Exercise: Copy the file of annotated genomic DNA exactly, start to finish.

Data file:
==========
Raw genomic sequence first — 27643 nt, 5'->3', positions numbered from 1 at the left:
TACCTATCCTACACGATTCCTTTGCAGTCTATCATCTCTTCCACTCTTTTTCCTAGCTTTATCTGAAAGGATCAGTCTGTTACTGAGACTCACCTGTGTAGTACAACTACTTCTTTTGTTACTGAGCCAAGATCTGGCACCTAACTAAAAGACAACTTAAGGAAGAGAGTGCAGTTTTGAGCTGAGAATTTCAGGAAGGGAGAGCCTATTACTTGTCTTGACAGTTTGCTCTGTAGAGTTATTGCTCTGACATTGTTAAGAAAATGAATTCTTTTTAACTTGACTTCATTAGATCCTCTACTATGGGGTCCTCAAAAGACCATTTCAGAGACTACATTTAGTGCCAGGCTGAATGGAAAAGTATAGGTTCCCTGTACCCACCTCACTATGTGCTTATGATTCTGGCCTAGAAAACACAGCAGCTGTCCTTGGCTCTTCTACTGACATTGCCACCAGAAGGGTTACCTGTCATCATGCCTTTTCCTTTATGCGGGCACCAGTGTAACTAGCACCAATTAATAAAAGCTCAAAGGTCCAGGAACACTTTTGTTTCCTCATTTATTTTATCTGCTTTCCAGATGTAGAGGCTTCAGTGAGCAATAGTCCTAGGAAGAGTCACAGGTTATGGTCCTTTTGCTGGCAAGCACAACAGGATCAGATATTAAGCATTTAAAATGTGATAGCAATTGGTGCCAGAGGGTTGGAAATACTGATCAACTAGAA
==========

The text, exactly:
Raw genomic sequence first — 27643 nt, 5'->3', positions numbered from 1 at the left:
TACCTATCCTACACGATTCCTTTGCAGTCTATCATCTCTTCCACTCTTTTTCCTAGCTTTATCTGAAAGGATCAGTCTGTTACTGAGACTCACCTGTGTAGTACAACTACTTCTTTTGTTACTGAGCCAAGATCTGGCACCTAACTAAAAGACAACTTAAGGAAGAGAGTGCAGTTTTGAGCTGAGAATTTCAGGAAGGGAGAGCCTATTACTTGTCTTGACAGTTTGCTCTGTAGAGTTATTGCTCTGACATTGTTAAGAAAATGAATTCTTTTTAACTTGACTTCATTAGATCCTCTACTATGGGGTCCTCAAAAGACCATTTCAGAGACTACATTTAGTGCCAGGCTGAATGGAAAAGTATAGGTTCCCTGTACCCACCTCACTATGTGCTTATGATTCTGGCCTAGAAAACACAGCAGCTGTCCTTGGCTCTTCTACTGACATTGCCACCAGAAGGGTTACCTGTCATCATGCCTTTTCCTTTATGCGGGCACCAGTGTAACTAGCACCAATTAATAAAAGCTCAAAGGTCCAGGAACACTTTTGTTTCCTCATTTATTTTATCTGCTTTCCAGATGTAGAGGCTTCAGTGAGCAATAGTCCTAGGAAGAGTCACAGGTTATGGTCCTTTTGCTGGCAAGCACAACAGGATCAGATATTAAGCATTTAAAATGTGATAGCAATTGGTGCCAGAGGGTTGGAAATACTGATCAACTAGAA